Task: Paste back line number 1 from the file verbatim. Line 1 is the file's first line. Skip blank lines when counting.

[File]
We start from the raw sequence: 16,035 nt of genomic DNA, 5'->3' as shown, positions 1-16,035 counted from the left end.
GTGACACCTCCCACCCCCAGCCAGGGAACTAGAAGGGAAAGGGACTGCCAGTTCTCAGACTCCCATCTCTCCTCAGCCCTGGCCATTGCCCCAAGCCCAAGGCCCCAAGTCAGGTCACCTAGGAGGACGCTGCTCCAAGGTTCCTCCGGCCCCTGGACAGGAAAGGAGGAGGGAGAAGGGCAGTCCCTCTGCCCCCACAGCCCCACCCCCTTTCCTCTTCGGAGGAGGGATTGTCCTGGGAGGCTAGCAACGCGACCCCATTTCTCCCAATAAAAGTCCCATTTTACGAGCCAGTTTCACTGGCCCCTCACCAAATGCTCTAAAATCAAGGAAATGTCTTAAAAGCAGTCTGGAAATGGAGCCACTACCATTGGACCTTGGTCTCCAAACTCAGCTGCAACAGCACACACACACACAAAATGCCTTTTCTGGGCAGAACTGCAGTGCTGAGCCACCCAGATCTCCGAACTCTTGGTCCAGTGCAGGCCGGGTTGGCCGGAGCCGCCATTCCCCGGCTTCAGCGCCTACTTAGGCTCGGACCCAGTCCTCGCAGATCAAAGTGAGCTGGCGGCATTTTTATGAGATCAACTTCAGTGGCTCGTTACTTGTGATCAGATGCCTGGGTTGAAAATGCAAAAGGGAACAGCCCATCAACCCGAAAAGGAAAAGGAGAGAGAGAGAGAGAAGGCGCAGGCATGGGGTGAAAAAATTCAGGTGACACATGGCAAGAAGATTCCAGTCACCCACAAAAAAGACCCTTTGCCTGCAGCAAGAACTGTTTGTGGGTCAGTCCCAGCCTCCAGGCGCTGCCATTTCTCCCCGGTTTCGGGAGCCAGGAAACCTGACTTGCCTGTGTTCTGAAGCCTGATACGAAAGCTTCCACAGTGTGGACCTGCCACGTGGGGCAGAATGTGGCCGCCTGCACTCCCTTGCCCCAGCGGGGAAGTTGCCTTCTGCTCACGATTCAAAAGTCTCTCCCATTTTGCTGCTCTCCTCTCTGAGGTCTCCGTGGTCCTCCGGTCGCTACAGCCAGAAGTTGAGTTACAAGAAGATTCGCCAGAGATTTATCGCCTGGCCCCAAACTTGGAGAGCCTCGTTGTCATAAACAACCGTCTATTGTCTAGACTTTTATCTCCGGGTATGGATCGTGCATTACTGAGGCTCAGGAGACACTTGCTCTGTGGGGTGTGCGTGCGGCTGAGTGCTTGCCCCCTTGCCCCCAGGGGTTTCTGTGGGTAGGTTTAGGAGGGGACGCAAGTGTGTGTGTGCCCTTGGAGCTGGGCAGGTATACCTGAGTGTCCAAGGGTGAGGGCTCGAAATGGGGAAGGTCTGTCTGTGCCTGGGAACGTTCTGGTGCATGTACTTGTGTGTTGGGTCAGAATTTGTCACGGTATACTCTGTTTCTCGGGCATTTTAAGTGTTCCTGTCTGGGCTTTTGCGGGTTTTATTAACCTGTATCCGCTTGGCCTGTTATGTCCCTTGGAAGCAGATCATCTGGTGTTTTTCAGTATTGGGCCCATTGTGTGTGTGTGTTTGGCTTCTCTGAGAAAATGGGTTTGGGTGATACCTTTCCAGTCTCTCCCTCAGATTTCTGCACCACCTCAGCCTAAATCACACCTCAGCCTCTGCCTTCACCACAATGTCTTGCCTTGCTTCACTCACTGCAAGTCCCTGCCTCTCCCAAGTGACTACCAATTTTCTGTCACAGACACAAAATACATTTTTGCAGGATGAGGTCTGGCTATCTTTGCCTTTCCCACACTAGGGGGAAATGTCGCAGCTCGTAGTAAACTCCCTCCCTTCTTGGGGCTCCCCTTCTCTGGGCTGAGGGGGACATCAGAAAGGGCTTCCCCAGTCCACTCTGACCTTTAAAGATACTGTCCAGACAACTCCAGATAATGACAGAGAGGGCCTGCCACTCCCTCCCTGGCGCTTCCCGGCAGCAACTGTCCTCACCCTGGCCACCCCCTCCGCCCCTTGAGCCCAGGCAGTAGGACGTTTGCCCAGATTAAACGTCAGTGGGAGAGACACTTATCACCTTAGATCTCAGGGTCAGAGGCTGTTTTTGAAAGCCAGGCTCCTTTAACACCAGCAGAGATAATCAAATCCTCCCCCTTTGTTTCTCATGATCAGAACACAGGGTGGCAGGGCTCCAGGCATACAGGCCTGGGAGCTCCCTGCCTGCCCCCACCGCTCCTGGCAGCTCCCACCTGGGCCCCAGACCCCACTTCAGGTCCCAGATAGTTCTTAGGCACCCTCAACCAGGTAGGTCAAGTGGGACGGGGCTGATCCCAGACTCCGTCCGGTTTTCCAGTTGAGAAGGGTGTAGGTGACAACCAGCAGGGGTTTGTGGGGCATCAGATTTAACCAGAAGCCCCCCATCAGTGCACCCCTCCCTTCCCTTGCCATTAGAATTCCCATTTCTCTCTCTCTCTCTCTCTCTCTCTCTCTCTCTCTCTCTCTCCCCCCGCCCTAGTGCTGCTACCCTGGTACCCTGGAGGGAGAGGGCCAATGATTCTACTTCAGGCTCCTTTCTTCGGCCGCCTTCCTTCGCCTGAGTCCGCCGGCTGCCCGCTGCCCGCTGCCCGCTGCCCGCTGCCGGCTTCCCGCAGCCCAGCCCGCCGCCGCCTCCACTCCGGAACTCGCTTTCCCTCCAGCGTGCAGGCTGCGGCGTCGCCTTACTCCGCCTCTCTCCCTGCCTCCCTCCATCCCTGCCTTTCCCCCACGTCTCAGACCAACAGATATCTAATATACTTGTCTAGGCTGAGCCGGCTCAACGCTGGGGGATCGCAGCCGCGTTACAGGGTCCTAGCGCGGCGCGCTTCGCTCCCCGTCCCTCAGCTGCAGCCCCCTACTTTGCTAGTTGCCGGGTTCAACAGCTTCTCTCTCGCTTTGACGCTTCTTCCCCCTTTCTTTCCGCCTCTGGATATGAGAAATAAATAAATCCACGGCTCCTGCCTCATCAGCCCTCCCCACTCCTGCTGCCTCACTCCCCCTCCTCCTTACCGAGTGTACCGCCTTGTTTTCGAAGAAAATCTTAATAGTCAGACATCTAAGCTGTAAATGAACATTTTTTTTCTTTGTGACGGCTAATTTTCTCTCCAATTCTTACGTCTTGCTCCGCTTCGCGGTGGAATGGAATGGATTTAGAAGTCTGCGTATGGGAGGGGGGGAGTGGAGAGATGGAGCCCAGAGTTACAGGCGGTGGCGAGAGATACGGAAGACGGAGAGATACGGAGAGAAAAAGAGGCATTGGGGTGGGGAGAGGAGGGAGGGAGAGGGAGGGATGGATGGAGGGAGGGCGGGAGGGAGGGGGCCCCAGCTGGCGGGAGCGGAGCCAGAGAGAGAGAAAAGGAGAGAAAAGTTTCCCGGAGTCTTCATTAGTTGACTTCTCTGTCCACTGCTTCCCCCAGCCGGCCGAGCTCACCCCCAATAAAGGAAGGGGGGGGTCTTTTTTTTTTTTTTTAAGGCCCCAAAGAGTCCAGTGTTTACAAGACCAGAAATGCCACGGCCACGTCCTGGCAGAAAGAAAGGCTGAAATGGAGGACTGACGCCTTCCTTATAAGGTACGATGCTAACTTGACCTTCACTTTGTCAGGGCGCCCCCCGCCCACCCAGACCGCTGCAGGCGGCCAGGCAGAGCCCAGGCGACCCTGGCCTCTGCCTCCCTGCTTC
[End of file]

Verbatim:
We start from the raw sequence: 16,035 nt of genomic DNA, 5'->3' as shown, positions 1-16,035 counted from the left end.